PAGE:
Katy School District Bond Election Takes Center Stage as Early Voting Begins Next Week

By George Slaughter

Supporters and opponents of a Katy school bond package are reaching out to their allies as the issue goes before voters next week.

The bond is worth $609 million. Of this, approximately $449 million, or 74%, is for six new schools—one high school, two junior high schools, and three elementary schools. Other items covered, with approximate costs, include:

  • Component Replacements $52 million (9%).
  • Comprehensive Renovation: $21 million (3%).
  • Safety & Security Improvements: $17 million (3%).
  • School Expansions: $15 million (3%).
  • Technology: $32 million (5%).
  • Other (buses, portables, and fuel tanks): $24 million (4%).

The district said 61 schools are slated for work. Of these, the school receiving the most attention will be Fiedler Elementary, 2100 Greenway Village Dr. The school opened in 1993, and is slated for comprehensive renovation work estimated at $20.9 million.

On Monday, district Chief Operations Officer Lee Crews gave local media a campus tour, highlighting some of the areas that would be renovated. The school would upgrade its electrical and HVAC systems, along with its bathrooms.

The school would also get storage facilities for students, and other physical changes to enhance campus security.

Crews said classrooms learning spaces would be adapted to make them more in line with best practices around the district.

“We’re adapting some of learning spaces to move them into kind of a 21st Century learning model,” Crews said. “What we’ve found is, the business world would really like us to build collaboration and communication skills with students, and some of the learning spaces that we have in this building are not quite conducive to that. We’ll be looking at designs for buildings and modeling some of the learning spaces put into our new campuses into Fielder Elementary. It really is about equity for our students.”

No tax increases will come about because of the bond.

“As a taxpayer myself I can completely understand why people would be concerned about the tax rate,” Crews said. “We are projecting a no impact, a zero impact on the tax rate for this bond.”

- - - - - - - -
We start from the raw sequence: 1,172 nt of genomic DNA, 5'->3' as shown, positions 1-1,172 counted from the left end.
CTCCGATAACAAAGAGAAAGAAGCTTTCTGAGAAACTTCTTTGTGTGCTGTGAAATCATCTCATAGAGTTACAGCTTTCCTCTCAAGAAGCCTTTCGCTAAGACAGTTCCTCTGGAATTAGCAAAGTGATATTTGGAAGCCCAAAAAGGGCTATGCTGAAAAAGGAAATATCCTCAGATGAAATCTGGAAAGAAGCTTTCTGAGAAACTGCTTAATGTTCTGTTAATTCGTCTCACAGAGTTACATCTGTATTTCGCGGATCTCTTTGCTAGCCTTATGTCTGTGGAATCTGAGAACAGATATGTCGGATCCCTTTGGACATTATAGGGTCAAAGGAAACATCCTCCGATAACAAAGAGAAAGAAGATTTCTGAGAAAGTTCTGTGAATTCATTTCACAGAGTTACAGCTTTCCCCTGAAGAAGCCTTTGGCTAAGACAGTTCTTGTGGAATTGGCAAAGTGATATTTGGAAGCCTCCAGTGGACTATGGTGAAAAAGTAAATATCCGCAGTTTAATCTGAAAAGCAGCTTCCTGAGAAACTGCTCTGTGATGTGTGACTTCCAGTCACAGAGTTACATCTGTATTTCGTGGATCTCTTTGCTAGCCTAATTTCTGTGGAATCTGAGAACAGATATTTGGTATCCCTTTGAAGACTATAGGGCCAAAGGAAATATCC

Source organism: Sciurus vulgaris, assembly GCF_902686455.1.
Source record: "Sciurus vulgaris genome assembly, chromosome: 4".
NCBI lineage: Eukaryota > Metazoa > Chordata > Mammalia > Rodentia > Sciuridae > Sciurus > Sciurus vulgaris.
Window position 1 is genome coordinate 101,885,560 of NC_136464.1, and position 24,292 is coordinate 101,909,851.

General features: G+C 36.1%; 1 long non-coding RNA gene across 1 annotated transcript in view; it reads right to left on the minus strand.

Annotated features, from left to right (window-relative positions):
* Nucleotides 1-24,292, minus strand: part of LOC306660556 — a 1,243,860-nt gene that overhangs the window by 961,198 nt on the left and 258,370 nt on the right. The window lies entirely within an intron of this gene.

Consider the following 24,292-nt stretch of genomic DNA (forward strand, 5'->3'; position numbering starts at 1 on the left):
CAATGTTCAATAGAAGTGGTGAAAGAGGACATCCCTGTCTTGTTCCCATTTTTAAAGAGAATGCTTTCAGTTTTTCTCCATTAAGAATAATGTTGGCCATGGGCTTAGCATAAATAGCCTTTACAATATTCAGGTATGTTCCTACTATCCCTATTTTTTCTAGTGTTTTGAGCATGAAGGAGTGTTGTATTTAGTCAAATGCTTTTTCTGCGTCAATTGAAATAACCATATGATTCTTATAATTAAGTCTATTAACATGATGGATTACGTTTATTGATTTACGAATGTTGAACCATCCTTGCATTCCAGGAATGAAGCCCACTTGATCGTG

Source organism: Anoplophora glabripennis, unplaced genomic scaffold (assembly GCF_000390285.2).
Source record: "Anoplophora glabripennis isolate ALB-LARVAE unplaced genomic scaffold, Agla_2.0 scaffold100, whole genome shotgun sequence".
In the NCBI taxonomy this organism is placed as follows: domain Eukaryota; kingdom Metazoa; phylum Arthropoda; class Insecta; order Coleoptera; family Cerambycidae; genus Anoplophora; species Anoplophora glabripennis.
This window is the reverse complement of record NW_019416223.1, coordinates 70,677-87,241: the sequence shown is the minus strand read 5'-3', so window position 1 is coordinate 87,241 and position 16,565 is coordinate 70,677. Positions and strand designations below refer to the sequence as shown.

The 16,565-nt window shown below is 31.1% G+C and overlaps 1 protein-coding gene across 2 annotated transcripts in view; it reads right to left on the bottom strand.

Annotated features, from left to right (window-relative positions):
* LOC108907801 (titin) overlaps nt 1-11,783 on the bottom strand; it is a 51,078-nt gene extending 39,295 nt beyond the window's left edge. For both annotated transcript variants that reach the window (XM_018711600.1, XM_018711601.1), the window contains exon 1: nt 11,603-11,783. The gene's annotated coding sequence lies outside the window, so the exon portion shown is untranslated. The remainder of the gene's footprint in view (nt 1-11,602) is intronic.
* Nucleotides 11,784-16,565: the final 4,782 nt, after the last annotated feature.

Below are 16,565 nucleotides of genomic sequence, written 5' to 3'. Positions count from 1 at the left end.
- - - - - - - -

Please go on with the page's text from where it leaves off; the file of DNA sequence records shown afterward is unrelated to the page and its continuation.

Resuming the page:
The district has 77,500 students enrolled right now, with a 100,000-student enrollment projected in the future in the next eight to 10 years. The district has averaged 2,800 new students per year for the last five years, he said.

“We’re constantly growing,” Crews said.

Lisa Kassman, the district’s executive director of facilities and planning, said the bulk of the construction activities—such as at Fielder Elementary—would take place during the summer months. Some vendors deliver supplies in the spring, she said, and the goal is to have the project ready by the end of July.

One issue critics have raised is whether it would be wiser to vote no on the bond, in order consider the impact of the recent hurricane to the local tax base and what that would mean in terms of enrollment.

Asked to respond to this concern, Crews said he thought the critics are concerned with the number of students in the district.

“I would say our number of students are right in line with projections,” he said. “We did not lose students because of the hurricane. We actually probably came back with a few more. Every day it looks like our enrollment is going up.”

Some development, such as in Cross Creek and Ellison, were not affected by the hurricane and those areas are growing. The elementary schools are going in the Cross Creek area, Crews said.

Some critics have also questioned the need for a new high school, suggesting that the district instead redraw the attendance zones. The district currently has eight high schools, with the most recent, Paetow, having opened in August.

To this concern, Crews said, the number of seats is very limited.

“I think you’d have to start on east end of district and rezone all the way to the west,” Crews said. “I think you’d find that a lot of people are very entrenched in their school environment.”

Crews also said that he thought simply rezoning would be a short-term fix, given the district’s growth.

“If you look at 2,800 (new) students a year, well, that might hold you for a year, but then you’d have to come back and do it again,” he said, adding that some high schools have enrollments above their capacity.

“You have to come in and build new buildings if you’re going to go from 77,500 students to 100,000 students in the next eight to 10 years,” he said.

For a list of renovations by campus, see the campus renovations page on the Katy ISD web site.

Early voting begins Monday, October 23 and runs through Friday, November 3. Polling day is Tuesday, November 7. For a list of polling locations, see the voter information page on the Katy ISD web site.

“We feel it’s important for the community’s voice to be heard,” Crews said.